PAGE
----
Excessive iron build-up in the lungs could be a major cause of COPD. A gene has been found to make certain individuals more susceptible to the lung disease. This gene regulates iron uptake in cells and is called IRP2. In mice those that lacked the gene remained healthy and those with the gene were symptomatic for COPD. A drug given to these mice however prevented additional lung damage and even reversed COPD’s effects.
This study goes some way to prove that people may have a genetic predisposition to developing COPD. If this gene is expressed then there is an excessive build-up of iron in the cells, particularly in the mitochondria. Iron is needed by the cell but in a delicate balance and too much can cause haemochromatosis and leads to mitochondrial dysfunction and they cannot utilise oxygen effectively and cannot produce energy for the cell. This leads to inflammation and damage to the lung’s air sacs and cells in the airways. When mice in the study were given a drug ‘DFP’ this drug binds to excess iron and relocates it to other cells in the body that actually need it and in doing so prevented and reversed the lung inflammation. This drug is already approved to treat thalassaemia and therefore could quickly be incorporated into a new treatment regime for COPD patients.
Therefore too much iron could be the cause of COPD and too little iron could worsen the symptoms. If further studies continue to prove these findings then it could not be too long before COPD could become a more treatable and reversible condition.
References: http://weill.cornell.edu and www.telegraph.co.uk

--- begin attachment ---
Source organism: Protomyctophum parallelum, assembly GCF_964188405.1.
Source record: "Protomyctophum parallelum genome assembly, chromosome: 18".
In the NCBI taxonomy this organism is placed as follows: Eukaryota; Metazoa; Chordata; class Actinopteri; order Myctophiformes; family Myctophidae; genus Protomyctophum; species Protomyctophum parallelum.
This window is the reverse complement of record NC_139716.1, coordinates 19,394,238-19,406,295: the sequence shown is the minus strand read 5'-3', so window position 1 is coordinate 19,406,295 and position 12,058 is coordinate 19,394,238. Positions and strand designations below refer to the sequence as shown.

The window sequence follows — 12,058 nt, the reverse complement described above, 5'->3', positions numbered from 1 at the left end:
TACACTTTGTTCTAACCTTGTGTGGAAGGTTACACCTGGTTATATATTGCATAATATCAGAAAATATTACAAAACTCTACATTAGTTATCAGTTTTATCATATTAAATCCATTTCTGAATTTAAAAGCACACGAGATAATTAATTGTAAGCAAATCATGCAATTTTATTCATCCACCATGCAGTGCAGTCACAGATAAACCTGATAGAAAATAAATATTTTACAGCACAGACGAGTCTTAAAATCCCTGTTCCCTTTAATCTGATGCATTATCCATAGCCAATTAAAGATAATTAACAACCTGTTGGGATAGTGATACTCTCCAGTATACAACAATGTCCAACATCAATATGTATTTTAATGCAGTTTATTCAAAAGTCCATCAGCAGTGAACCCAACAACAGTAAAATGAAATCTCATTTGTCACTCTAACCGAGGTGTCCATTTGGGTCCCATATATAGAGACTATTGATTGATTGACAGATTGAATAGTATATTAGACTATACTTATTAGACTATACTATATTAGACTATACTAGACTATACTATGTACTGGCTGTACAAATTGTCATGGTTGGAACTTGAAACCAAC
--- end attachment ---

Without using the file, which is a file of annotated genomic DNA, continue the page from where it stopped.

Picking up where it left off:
Meldonium (Mildronate) is a drug manufactured in Latvia since the 1980’s where it is legal, however the FDA has not approved it for use in the US.
It is an ‘anti-ischemic’ drug, which means it is used to treat inadequate blood-flow to the organs, especially the heart. It is primarily used to treat patients with heart conditions that affects the body’s ability to deliver oxygen to the body. It helps to protect against tissue damage from angina attacks, chronic heart failure and disorders of brain circulation.
Due to its ability to increase oxygen uptake it is also beneficial to healthy individuals and athletes as it increases mental function and physical capacity and stamina. This is why it was banned by the anti-doping authorities at the beginning of the year and caught out a number of athletes who have tested positive, such as the tennis player Maria Sharapova.
Meldonium reduces the amount of oxygen that is needed to keep tissues alive by changing the way the muscle cells metabolize substances in the blood. It alters the mitochondria to utilize carbohydrates for energy instead of fatty acids, a process which requires less oxygen to carry out. Therefore in people with less oxygen in their blood they can still produce energy in the cells and the tissue and organs remain healthy. In athletes this reduction for the need of oxygen can enhance their performance. During exercise our bodies use oxygen at a faster rate than the lungs can replace it but this drug can reduce the amount of oxygen being used up allowing athletes to work out for longer. Processing carbohydrates instead of fatty acids also means that there is less lactate and urea produced, which would normally cause stiffness and pain in the muscles after a workout and so an athlete can workout out for longer and more frequently. Due to its ability to allow an athlete to work out more efficiently and for longer by altering the way the cells metabolize substances for energy, and diminishing the need for oxygen it has been considered as an unfair advantage over other athletes and has been banned.
The drug however has other benefits and in combination with other drugs can help treat diabetes as it reduces the amount of glucose in the blood due to making the cells process carbohydrates which contain glucose molecules. It can also improve mood and motor functions in patients with neurological disorders and brain circulatory problems as well as enhancing cognitive ability and reducing dementia.